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Marrow donor, girl she saved meet

Monday, June 11, 2001

By Christopher Snowbeck, Post-Gazette Staff Writer

Most children diagnosed with acute lymphoblastic leukemia are cured by chemotherapy, but those who experience a cancer recurrence face odds of survival that are less than 50-50.

Jessie Kanehl saved 11-year-old leukemia patient Susie Hutsky in 1999 by donating her bone marrow. The two met for the first time yesterday at Kennywood during a reunion picnic. (Robin Rombach, Post-Gazette)

Susie Hutsky confronted that grim picture nearly two years ago, but yesterday the 11-year-old from Mineral Point, Cambria County, was alive and well, spending a day at Kennywood Park with the woman whose donated bone marrow saved her.

Susie and the donor, Jessie Kanehl, 40, of Armada, Mich., met for the first time during the seventh annual Bone Marrow Transplant Reunion Day, a picnic celebration for children and young adults who have undergone bone marrow transplants. The event drew more than 100 people, including 32 patients.

"If it wasn't for Jessie, I don't know what we would have done," said Susie's mom, Janet Hutsky. "A few years ago, we never thought Susie would be here with us, and now, look at her today."

Susie had what seemed to be a terrible cold in November 1997. Thinking it might be pneumonia, her parents took her to a doctor. The truth was much worse: Susie, who was 8 at the time, needed to be flown by helicopter to Children's Hospital in Oakland, where she was diagnosed with leukemia.

Chemotherapy knocked the bone marrow cancer into remission, but when it reappeared in April 1999, doctors initiated stronger chemotherapy in preparation for a bone marrow transplant. The search for a donor started at home, but neither Susie's parents nor her siblings, Sara, 18, and Andrew, 14, were able to donate. By the time the second round of chemotherapy had knocked the cancer into remission, clearing the way for the transplant, Kanehl had agreed to help.

At the time, Kanehl was among 4 million people listed on a registry of potential bone marrow donors in the United States. Unlike solid organ transplants, there's no shortage of donors for bone marrow. But both types of procedures depend on altruism.

Kanehl agreed to be a donor in the mid 1990s when a popular radio host in Detroit needed a bone marrow transplant and asked listeners to add their names to the national bone marrow registry. She signed up but wasn't called on to help the radio host. Her name stayed on the list, though, until she was called about Susie. Of 10 people identified on the registry as having blood cells that matched well with Susie's, Kanehl was the top pick.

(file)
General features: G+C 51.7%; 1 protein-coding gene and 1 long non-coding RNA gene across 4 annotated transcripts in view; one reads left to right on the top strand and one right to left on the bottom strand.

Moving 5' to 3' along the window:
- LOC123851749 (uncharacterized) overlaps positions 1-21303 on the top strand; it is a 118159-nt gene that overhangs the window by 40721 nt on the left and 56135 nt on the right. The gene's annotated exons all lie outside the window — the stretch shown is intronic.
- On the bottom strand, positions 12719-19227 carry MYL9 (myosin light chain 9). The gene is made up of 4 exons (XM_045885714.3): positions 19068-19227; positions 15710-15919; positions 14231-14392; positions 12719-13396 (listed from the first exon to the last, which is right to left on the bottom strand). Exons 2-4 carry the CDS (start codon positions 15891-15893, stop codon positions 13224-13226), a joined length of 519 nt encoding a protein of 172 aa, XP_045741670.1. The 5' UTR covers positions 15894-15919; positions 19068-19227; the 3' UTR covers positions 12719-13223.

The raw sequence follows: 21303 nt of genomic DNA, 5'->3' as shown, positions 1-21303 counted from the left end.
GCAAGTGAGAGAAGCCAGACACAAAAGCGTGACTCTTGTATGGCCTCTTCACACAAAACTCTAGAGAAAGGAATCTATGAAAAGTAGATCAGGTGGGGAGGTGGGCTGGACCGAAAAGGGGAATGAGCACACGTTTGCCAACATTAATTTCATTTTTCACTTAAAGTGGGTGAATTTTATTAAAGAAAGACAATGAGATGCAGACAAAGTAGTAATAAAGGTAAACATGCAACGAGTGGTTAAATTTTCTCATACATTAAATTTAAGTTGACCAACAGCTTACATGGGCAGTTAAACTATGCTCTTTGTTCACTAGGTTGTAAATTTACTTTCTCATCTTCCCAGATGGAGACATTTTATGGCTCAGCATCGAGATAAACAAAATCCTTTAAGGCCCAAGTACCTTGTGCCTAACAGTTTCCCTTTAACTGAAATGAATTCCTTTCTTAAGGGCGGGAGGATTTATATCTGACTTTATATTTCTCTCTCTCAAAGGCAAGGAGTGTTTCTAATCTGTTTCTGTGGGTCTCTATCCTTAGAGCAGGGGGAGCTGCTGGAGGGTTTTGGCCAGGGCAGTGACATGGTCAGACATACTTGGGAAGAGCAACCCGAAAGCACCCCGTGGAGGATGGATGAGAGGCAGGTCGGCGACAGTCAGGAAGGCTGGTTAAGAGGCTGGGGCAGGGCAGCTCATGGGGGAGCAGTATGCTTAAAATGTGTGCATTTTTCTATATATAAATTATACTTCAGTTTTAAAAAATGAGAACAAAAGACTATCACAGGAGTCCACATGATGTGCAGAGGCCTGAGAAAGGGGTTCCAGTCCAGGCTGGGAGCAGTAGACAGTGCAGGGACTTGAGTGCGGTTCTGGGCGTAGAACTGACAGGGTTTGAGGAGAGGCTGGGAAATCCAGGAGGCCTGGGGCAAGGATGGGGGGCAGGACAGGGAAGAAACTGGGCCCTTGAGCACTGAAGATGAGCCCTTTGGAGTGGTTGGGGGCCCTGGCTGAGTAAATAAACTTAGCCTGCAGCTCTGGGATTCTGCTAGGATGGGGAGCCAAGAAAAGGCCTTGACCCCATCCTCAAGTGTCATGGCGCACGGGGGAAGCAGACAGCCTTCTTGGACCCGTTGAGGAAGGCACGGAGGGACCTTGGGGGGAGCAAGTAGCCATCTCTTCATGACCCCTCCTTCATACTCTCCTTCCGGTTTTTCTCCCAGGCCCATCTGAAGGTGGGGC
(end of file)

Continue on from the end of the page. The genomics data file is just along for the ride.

"When they told me it was a 10-year-old little girl, I cried like I am right now," Kanehl said. "I went down right away to the hospital."

Doctors in Detroit removed one liter of bone marrow in September 1999 by surgically inserting a needle through Kanehl's back and into the iliac crest of the pelvic bone. She spent a day in the hospital and missed one week of work.

A distillation of the bone marrow was given to Susie in Pittsburgh through an intravenous transfusion. Kanehl's bone marrow stem cells created bone marrow to replace the girl's diseased marrow, which had already been destroyed through chemotherapy and radiation.

The curly-haired girl who rode with Kanehl on a ride called The Kangaroo yesterday looked nothing like the one who came away from the transplant in 1999 with a bald head and a greatly weakened body, said Dr. Rakesh Goyal, director of blood and marrow transplant at Children's. Susie couldn't even walk, let alone attend school. Now, she runs and plays and is completing the sixth grade, her first full year of classes at school since the second grade.

"If the leukemia doesn't come back in three months, there's a good chance she's cured," Goyal said.

For the past year, Susie and Kanehl have communicated regularly through e-mail and phone calls, but yesterday's meeting brought them closer.

"This is exciting," Susie said. "I've never seen her before."

"Never in my wildest imagination did I think I could do this for somebody," Kanehl said.



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